- Introducing institutional capital: A good example is MicroStrategy’s $650 million Bitcoin (BTC) investment (over 70,000 BTC).
- Rising Optimism From Traditional Finance: Strategists at JPMorgan said Bitcoin could rally as high as $146,000.
- Unique events that threaten traditional finance: COVID-19, for example, led many people to turn to cryptocurrencies amid the stress caused by the pandemic in traditional financial markets.
Characteristics of a Cryptocurrency Bull Market
The typical attitudes and actions that characterize a bull market are:
- rising prices over a sustained period of time;
- Strong demand despite weak supply;
- Increased investor confidence in the market;
- Overpricing of certain projects;
- Insertion of talks about cryptocurrencies in the main media, as well as in social networks;
- General interest in cryptocurrencies among celebrities, influencers, and other sectors that may not have been interested in cryptocurrencies before;
- Strong price increase in case of good news;
- Slight price drop in case of bad news.
What is a ‘bull run’ in crypto?
A bull run refers to a prolonged period during which many investors buy cryptocurrencies. It is characterized by the characteristics mentioned above, such as rising prices, demand that exceeds supply, and high market confidence.
Investor confidence typically creates a positive feedback loop, further extending the bull run (more investment, continued price rise). In the case of cryptocurrencies, more especially, the price of a certain cryptocurrency is greatly influenced and driven by public confidence in an asset.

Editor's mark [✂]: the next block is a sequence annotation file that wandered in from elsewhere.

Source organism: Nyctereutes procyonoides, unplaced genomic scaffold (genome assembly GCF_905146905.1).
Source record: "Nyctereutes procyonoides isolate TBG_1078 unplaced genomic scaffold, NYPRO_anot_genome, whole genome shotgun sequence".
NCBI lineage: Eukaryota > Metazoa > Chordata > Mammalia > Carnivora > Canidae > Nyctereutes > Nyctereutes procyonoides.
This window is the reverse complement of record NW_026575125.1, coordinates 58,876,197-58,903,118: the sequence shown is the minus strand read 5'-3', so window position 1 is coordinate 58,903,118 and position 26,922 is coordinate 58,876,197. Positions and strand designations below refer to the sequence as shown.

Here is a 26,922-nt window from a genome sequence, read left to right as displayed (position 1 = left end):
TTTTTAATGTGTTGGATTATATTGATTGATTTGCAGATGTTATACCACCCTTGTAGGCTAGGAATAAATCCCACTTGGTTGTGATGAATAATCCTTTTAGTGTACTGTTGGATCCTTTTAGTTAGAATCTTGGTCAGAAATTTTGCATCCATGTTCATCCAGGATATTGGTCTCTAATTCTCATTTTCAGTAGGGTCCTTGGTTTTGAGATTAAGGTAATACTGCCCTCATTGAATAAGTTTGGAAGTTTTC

What is a bear market?
On the other hand, a bear market is one in which the value of cryptocurrencies has fallen by at least 20% and is still falling. An example includes the famous cryptocurrency crash in December 2017, when investors saw Bitcoin drop from $20,000 to $3,200 over the course of a few days.
A declining bear market is characterized by a decline of 20% or more from previous highs. As such, prices are low and continually falling. The downtrend also affects investors’ outlook and perpetuates a new downward pattern. The term ‘bear’ is thought to come from a bear’s fighting style: it starts high, then claws downward, all of its weight pushing down.
During a bear market, the economy is slow with high unemployment rates. These conditions can arise from poor economic policies, geopolitical crises, stock market bubbles, and even natural disasters.
Bear markets also lack the general optimism and confidence that most investors have during bull runs.
Typically, cryptocurrency traders aim to buy assets during a bear market, especially during the bottom. However, it can be difficult to know exactly when a bear market has ended, making it difficult for investors to gamble and buy low-value cryptocurrencies that may or may not recover.
Prices typically drop at the time the market receives news of unfavorable conditions regarding a particular cryptocurrency or stock. The downward spiral causes more people to delay investments due to the belief that more bad news is coming soon and that it is necessary to prepare for the worst.
Some even panic-sell their holdings, further creating a downtrend. Bear markets tend to die down over time, and investors slowly gain confidence, starting a new bull cycle once again.
What causes a cryptocurrency bear market?
A downward trend in prices can usually cause a bear market to begin. As prices continue to fall, investors simultaneously lose confidence that prices will recover, leading to further downward trends.